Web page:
Being Made New



Wake up, sleeper, rise from the dead, and Christ will shine on you. 

Jesus, I belong to you.

I lift up my heart to you.
I set my mind on you.
I fix my eyes on you.
I offer my body to you as a living sacrifice.

Jesus, we belong to you. 

Praying in the name of the Father, and the Son, and the Holy Spirit, amen. 

2 Corinthians 5:17 

Therefore, if anyone is in Christ, the new creation has come: The old has gone, the new is here!


What does it take to make something new? First, we recognize that what it is now, is not as it once was. When we examine our lives, we must consider God’s original intention for His creation. Let’s go back to the beginning. When God created the universe and formed the heavens and the earth, there was no separation of the two. “On earth as it is in heaven” was a reality. His Spirit hovered. He created day and night, land and water, plants and animals, and His creation was good. Then He created man and woman and it was very good. God created heaven on earth and His creation was in perfect relationship with Him. It was just as He envisioned.

But as God’s creation succumbed to the temptation of sin, the earth no longer looked like heaven. The weaving of lies and the twisting of truth spoiled the creation of God. The earth we experience is not the perfect communion God originally created, but it is also not the end of the story. The earth longs for its Creator and stretches out to find the relationship it once had. Our deepest longing is, and should be, to once again experience heaven on earth.

In what some call Paul’s most personal letter, the truth we find in 2 Corinthians should be the foundation and motivation for our Lenten journey. He writes that if anyone is in Christ, they are made new, which means there is nothing in your past or present that will keep you from experiencing the transforming power of the Lord. We begin today, on Ash Wednesday, to place ourselves before Jesus, asking Him to examine our hearts and allowing us to confess the sins in our lives. We do this because being made new means being honest with what needs to be changed.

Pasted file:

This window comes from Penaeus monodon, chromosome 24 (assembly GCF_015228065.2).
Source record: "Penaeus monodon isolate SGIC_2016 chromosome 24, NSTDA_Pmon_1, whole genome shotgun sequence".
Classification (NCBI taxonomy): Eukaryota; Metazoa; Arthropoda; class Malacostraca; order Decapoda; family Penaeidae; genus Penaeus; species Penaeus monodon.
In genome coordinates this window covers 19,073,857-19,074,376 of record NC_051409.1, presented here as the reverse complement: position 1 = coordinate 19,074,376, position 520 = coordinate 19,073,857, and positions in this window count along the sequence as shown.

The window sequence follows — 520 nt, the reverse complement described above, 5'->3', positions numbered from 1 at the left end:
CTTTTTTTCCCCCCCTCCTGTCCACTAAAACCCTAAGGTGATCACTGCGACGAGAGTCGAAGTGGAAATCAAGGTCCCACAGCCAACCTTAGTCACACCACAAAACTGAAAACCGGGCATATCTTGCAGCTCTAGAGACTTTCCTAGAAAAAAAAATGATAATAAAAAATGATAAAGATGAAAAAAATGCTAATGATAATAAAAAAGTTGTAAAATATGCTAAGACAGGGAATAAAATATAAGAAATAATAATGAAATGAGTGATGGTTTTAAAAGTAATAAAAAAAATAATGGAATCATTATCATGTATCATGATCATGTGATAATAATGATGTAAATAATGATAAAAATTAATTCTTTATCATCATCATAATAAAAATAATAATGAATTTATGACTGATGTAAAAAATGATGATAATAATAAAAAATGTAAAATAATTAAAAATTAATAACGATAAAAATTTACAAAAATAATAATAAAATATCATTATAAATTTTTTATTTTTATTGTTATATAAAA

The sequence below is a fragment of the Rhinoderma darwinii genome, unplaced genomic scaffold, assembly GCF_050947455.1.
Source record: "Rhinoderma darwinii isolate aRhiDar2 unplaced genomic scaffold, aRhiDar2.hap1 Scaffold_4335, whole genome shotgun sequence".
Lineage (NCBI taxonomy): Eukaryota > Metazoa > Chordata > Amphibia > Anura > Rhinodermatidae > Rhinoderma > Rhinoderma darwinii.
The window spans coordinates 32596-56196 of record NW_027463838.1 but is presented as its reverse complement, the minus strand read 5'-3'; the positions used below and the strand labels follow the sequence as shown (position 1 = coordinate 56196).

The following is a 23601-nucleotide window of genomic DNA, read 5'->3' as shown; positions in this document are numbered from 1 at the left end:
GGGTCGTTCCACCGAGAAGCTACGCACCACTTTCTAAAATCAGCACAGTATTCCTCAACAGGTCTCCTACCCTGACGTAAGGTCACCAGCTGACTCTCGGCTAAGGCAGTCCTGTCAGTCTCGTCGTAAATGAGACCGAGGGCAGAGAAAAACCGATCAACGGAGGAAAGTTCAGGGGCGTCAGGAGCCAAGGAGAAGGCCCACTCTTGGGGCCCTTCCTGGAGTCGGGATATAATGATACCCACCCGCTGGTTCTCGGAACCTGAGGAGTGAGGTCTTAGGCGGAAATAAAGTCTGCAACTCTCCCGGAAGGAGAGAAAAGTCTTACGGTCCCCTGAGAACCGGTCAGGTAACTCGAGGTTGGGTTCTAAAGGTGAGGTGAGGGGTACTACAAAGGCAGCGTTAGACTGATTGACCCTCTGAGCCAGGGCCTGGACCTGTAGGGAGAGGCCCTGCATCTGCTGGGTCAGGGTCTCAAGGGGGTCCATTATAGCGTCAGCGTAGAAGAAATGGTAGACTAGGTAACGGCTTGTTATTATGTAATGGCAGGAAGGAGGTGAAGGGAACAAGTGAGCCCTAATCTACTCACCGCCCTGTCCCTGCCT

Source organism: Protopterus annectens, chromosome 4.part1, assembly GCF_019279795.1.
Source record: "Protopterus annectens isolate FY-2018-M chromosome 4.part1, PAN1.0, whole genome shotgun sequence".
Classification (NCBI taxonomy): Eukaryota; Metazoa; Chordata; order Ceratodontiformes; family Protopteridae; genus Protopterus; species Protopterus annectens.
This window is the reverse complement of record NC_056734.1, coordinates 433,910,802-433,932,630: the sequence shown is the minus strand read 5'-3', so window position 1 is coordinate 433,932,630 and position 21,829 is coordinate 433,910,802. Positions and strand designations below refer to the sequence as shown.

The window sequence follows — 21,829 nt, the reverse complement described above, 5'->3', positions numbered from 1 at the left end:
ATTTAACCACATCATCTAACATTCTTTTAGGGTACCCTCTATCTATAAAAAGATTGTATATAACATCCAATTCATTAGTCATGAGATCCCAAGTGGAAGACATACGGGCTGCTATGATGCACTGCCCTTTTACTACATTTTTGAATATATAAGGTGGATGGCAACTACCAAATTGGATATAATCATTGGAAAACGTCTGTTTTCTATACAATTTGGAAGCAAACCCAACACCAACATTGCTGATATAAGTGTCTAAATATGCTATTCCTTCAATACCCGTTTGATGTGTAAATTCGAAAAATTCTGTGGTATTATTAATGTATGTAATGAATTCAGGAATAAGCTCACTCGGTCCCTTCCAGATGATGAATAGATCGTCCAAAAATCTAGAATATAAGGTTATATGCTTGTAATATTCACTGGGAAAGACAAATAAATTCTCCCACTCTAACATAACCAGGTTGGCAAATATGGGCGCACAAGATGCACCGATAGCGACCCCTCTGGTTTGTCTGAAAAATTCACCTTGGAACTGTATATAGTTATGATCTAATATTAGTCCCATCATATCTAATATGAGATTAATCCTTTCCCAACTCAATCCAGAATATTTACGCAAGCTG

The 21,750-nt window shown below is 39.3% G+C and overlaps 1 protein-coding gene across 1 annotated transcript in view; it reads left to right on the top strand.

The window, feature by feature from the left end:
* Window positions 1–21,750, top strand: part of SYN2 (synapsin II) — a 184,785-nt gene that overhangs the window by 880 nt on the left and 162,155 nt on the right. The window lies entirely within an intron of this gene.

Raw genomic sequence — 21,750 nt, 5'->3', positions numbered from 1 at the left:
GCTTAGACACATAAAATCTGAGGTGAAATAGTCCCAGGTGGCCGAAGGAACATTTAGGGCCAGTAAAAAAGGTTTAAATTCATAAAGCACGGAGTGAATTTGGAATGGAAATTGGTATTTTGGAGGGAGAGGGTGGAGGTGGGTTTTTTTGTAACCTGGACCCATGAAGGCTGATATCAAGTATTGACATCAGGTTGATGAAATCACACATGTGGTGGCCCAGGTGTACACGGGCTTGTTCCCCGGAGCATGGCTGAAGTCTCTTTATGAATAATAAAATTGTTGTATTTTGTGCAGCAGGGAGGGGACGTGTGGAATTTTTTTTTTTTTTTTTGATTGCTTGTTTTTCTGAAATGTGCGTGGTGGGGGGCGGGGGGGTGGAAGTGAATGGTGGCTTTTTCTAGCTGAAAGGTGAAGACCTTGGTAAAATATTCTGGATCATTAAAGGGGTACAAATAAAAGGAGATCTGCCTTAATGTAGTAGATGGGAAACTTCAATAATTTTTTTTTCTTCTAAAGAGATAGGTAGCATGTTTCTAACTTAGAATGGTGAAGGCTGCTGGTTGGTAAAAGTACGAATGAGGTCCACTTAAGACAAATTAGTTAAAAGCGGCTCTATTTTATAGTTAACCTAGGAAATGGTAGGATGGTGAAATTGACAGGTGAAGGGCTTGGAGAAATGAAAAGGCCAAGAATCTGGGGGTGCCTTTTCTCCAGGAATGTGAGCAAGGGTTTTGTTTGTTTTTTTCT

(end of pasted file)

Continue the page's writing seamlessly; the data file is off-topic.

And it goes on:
In the midst of a world filled with chaos and disappointment, pain and death, there is a promise of restoration and transformation through Jesus. And the good news is transformation isn’t found at the end of our lives, but at the end of ourselves. This is the beauty of the Lenten season. It’s a season in the church calendar where most of us, perhaps more intentionally than any other time, commit to seek transformation. We search the Scriptures and sit in stillness with God as we recognize the sin which has broken the perfect communion God created. We long to be transformed into the image of our Savior who has given His life so we can once again experience earth as it is in heaven, God’s kingdom. That is the promise of Jesus. It is the fulfillment of God’s design.

Let us seek transformation, not for the purpose of finding happiness or avoiding pain, putting on an appearance of success, or storing up treasures for our own gain. Let us seek transformation to experience an awakening of holiness within ourselves and encounter the power of our risen Savior to radically alter the way we live.


Lord, search us and draw our attention to those places in our lives which need Your forgiveness and transforming power. Don’t let us stay the way we are, but renew us, fill us, and change us so we can reflect Your grace in this world. Amen


What fear or concerns do you have as you give yourself over to the Lord to be changed? What is your hope for transformation as you embrace the promise of being made new? What do you need to confess to the Lord today?

For the Awakening,
Susan Kent

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WHAT IS THIS? Wake-Up Call is a daily encouragement to shake off the slumber of our busy lives and turn our eyes toward Jesus. Each morning our community gathers around a Scripture, a reflection, a prayer, and a few short questions, inviting us to reorient our lives around the love of Jesus that transforms our hearts, homes, churches, and cities.

Comments and Discussion

4 Responses

  1. I’m all in to personal as well as corporate (congregational) restoration. I love the statement: “And the good news is transformation isn’t found at the end of our lives, but rather the end of ourselves.” This is key. Nothing can be restored until a thorough examination is made to reveal the amount of deterioration that has occurred. Only then can the process of renewal to its original condition begin. This is true, whether we’re talking about vehicles, structures, the Church, or ourselves.

  2. In 2009 I had over a dozen plaques made by a woman who does Pottery to give to friends and family that states.. “at the end of self is the beginning of Christ!” Bob, that exact same statement caught my attention as well!

  3. Bob that exact same statement caught my attention as well! In 2009 I had over a dozen little plaques made by a woman who does Pottery that states the following..
    “At the end of self is the beginning of Christ”

  4. Being Made New

    I woke up this morning thinking about Jesus moments. In Jesus moments we “encounter the power (and presence) of our risen Savior to radically alter the way we live.” Jesus moments change us “from glory to glory.”

    These were my waking up thoughts this morning: “The kingdom of God is built on Jesus moments. Let Him build His reign in you throughout the day and night. Jesus said, ‘I am with you always.’ There’s no need to spend a moment without Him. Let the risen Jesus fill the moments in your life with His everlasting presence.”

    “The most marvelous moments in my life are Jesus moments. I persistently pursue His presence.”

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